Czerny op 355 #50, 3 Versions
This is a wonderful piece to have in your repertory for private practice; the 1st 8 measures of the B section as written make a short, useful warm-up exercise. But if you want it for ballet class you’ll do well to introduce some sharp, simple LH 8th note accompaniment to make the harmony and rhythm clear. Indeed, I think that with the introduction of a more filled out LH harmony and rhythm this study gains as a piece of music: it has a charming character of sneakiness (mm 1-8) seguing into jolliness (mm 9-16), and a LH accompaniment can promote that character. As written, #50 is square (just don’t repeat the B section).
Op335 #50, 1st Version: quick 4/4 featuring chromatic scales, 32 sets of 8-count phrases.
This is my performance of #50 as written (without repeating the B section).
Czerny’s structure and phrase lengths allow #50 to be readily organized into shorter pieces of various lengths:
I: mm 1-16 (with a final cadence on Eb) = 8 quick 8’s
II: mm 1-16 (with Czerny’s cadence on V7) + repeat (with a final cadence on Eb) = 16 quick 8’s
III: mm 1-16 + repeat followed by the first 16 measures of B the section repeated with two endings: 1st ending, the 15th and 16th measures re-written for a cadence on V and turnaround; 2nd ending, the 15th and 16th measures rewritten for a cadence on the tonic = 32 quick 8’s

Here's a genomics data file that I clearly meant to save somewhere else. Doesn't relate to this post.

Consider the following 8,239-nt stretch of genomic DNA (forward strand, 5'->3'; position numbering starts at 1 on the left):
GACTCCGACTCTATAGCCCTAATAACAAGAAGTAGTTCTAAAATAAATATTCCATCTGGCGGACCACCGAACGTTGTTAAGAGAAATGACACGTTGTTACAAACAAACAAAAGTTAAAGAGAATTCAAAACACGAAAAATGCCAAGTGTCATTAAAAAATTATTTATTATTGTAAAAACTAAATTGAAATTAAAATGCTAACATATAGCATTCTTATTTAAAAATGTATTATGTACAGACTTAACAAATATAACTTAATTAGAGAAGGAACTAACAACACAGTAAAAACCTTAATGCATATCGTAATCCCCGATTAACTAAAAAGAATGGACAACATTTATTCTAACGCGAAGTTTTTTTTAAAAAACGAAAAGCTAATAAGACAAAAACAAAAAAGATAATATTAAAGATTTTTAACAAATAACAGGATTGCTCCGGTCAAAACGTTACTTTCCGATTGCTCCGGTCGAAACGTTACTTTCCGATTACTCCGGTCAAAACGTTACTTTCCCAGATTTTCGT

Op 335 #50, 2nd Version: quick 4/4 featuring chromatic scales, 32 sets of 8-count phrases.
This is my performance of III with Czerny’s LH replaced with a stride accompaniment. I provide a score. I propose a more relaxed tempo, the quarter @155. To compensate for the sacrifice of the LH scales I take mm 2 and 6 down an octave to create a dialog effect. There isn’t any way to compensate for the loss of the parallel tenths in the B section, but in the 1st and 5th measures I give Czerny’s LH to the RH.
Op 335 #50, 3rd Version: “The Bee in Czerny’s Bonnet,” 64 sets of 8-count phrases
This is an idealization of #50 that tries to realize some of the romping fun inherent in so much of Czerny’s pedogogical writing, and Op 335 in particular. When I was first working on this study I suddenly heard a segue into Rimsky-Korsakov, and have never been able to un-hear it.